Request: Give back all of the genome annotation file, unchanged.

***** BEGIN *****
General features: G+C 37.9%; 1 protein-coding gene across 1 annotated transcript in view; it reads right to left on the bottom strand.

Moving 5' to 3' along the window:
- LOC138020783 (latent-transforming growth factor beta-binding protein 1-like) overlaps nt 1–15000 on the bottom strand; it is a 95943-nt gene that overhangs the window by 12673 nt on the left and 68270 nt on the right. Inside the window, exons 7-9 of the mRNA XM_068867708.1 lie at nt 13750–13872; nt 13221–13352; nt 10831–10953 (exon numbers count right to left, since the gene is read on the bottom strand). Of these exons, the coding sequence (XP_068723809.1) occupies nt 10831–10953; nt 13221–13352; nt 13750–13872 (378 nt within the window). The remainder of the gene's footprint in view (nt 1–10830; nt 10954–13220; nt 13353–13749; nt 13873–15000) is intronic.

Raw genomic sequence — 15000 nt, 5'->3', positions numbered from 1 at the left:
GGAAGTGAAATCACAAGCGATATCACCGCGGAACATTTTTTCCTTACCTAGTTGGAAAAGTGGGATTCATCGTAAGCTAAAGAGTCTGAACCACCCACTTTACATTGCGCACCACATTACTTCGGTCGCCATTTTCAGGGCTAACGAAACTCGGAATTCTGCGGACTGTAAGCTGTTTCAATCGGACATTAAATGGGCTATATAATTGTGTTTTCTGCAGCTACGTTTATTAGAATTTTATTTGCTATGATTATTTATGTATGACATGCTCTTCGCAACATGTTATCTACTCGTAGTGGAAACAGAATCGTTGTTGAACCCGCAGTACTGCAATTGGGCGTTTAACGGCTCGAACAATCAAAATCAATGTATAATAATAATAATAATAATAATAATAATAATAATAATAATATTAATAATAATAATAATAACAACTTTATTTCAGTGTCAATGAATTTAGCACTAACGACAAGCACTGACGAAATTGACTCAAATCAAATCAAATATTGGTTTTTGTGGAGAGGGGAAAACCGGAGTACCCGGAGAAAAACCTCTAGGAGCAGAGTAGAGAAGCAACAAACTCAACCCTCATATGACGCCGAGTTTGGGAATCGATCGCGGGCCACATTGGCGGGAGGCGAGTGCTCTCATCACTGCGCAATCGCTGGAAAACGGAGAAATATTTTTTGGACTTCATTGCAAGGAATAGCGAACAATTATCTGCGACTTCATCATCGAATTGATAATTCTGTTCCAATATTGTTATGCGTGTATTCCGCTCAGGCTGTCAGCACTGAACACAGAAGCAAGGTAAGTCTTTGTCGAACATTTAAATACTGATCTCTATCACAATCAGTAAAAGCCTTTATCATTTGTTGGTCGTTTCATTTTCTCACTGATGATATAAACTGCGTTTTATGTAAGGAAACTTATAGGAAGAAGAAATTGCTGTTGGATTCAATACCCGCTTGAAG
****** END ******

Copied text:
General features: G+C 37.9%; 1 protein-coding gene across 1 annotated transcript in view; it reads right to left on the bottom strand.

Moving 5' to 3' along the window:
- LOC138020783 (latent-transforming growth factor beta-binding protein 1-like) overlaps nt 1–15000 on the bottom strand; it is a 95943-nt gene that overhangs the window by 12673 nt on the left and 68270 nt on the right. Inside the window, exons 7-9 of the mRNA XM_068867708.1 lie at nt 13750–13872; nt 13221–13352; nt 10831–10953 (exon numbers count right to left, since the gene is read on the bottom strand). Of these exons, the coding sequence (XP_068723809.1) occupies nt 10831–10953; nt 13221–13352; nt 13750–13872 (378 nt within the window). The remainder of the gene's footprint in view (nt 1–10830; nt 10954–13220; nt 13353–13749; nt 13873–15000) is intronic.

Raw genomic sequence — 15000 nt, 5'->3', positions numbered from 1 at the left:
GGAAGTGAAATCACAAGCGATATCACCGCGGAACATTTTTTCCTTACCTAGTTGGAAAAGTGGGATTCATCGTAAGCTAAAGAGTCTGAACCACCCACTTTACATTGCGCACCACATTACTTCGGTCGCCATTTTCAGGGCTAACGAAACTCGGAATTCTGCGGACTGTAAGCTGTTTCAATCGGACATTAAATGGGCTATATAATTGTGTTTTCTGCAGCTACGTTTATTAGAATTTTATTTGCTATGATTATTTATGTATGACATGCTCTTCGCAACATGTTATCTACTCGTAGTGGAAACAGAATCGTTGTTGAACCCGCAGTACTGCAATTGGGCGTTTAACGGCTCGAACAATCAAAATCAATGTATAATAATAATAATAATAATAATAATAATAATAATAATAATATTAATAATAATAATAATAACAACTTTATTTCAGTGTCAATGAATTTAGCACTAACGACAAGCACTGACGAAATTGACTCAAATCAAATCAAATATTGGTTTTTGTGGAGAGGGGAAAACCGGAGTACCCGGAGAAAAACCTCTAGGAGCAGAGTAGAGAAGCAACAAACTCAACCCTCATATGACGCCGAGTTTGGGAATCGATCGCGGGCCACATTGGCGGGAGGCGAGTGCTCTCATCACTGCGCAATCGCTGGAAAACGGAGAAATATTTTTTGGACTTCATTGCAAGGAATAGCGAACAATTATCTGCGACTTCATCATCGAATTGATAATTCTGTTCCAATATTGTTATGCGTGTATTCCGCTCAGGCTGTCAGCACTGAACACAGAAGCAAGGTAAGTCTTTGTCGAACATTTAAATACTGATCTCTATCACAATCAGTAAAAGCCTTTATCATTTGTTGGTCGTTTCATTTTCTCACTGATGATATAAACTGCGTTTTATGTAAGGAAACTTATAGGAAGAAGAAATTGCTGTTGGATTCAATACCCGCTTGAAG